Equally, less than half the global population have access to essential health services, whilst literacy rates in some of the poorest developing nations remain stubbornly low, at below thirty per cent in Burkina Faso, Niger, and South Sudan.
Addressing such profound and entrenched challenges is a daunting prospect. It requires the leaders of developing nations to commit to improving the so-called lived experience of their citizens, despite often limited financial, infrastructural, and administrative capacity. Whilst there is evidently no panacea, this year’s Legatum Prosperity Index highlights how nations have been able to catalyse the latent socio-economic potential of their populations by addressing two key pillars: healthcare and education.
Healthy populations are key to functioning societies. Though life expectancy has increased in every nation and region of the world since 1960, there remains a significant disparity between developed nations and their developing counterparts. Men and women in the world’s most developed nations can expect to reach the age of seventy- six and eighty-two respectively, compared to sixty-three and sixty-six in least developed nations. Moreover, developing nations experience as much as ninety per cent of the global burden of disease, while accounting for only twelve per cent of global spending on health.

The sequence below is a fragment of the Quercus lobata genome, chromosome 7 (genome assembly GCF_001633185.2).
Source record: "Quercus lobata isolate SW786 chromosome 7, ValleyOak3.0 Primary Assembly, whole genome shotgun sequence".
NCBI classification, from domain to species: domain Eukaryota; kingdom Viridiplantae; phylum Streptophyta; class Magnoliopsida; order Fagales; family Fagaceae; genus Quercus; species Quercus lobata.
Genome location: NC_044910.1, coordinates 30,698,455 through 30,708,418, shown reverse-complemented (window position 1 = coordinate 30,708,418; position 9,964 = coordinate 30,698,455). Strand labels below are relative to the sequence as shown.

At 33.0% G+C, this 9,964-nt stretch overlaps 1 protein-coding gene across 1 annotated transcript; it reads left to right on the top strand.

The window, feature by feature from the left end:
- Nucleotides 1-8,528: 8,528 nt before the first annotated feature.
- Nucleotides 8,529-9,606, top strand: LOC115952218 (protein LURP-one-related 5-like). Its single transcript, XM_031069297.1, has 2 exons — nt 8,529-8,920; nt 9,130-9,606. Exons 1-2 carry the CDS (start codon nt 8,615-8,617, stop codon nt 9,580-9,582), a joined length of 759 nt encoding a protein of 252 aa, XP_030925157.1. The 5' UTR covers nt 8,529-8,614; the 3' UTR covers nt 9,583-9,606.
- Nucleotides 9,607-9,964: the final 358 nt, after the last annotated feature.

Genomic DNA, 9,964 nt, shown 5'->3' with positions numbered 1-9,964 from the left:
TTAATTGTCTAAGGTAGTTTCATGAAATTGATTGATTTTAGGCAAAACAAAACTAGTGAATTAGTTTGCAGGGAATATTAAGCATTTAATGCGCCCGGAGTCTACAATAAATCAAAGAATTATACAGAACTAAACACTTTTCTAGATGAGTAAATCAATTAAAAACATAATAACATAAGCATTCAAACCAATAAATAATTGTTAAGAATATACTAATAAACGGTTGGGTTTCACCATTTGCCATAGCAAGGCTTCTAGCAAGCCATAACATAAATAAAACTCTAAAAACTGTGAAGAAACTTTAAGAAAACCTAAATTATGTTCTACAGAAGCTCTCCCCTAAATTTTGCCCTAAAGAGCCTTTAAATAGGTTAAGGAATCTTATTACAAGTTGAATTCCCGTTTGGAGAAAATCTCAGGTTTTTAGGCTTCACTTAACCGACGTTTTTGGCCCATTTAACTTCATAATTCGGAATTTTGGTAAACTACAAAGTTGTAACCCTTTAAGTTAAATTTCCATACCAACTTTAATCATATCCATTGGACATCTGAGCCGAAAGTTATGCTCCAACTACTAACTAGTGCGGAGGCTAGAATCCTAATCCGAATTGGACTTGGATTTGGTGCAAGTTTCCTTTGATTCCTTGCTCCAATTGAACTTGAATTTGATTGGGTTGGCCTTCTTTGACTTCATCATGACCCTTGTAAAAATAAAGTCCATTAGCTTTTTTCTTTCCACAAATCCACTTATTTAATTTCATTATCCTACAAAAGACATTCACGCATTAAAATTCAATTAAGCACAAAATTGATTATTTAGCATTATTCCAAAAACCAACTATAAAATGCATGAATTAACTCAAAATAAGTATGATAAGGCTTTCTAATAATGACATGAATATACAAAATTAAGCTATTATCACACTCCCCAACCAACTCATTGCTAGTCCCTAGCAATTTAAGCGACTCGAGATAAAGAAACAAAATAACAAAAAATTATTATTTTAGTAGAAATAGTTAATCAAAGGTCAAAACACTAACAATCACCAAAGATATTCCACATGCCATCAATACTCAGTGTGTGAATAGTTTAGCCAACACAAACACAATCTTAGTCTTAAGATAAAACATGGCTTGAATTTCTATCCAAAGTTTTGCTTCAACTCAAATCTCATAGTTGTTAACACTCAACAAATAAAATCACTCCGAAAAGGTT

Similarly, education has long been considered an unrivalled catalyst for effective national socio-economic development. High levels of literacy and numeracy amongst the labour force are essential prerequisites for the long-term diversification and sophistication of national economies. However, equally important is the transformative effect of education on the lived experience of individuals. Those who are educated tend to earn considerably more over the course of their lives and enjoy notably higher living standards and longer life expectancy than those who are not.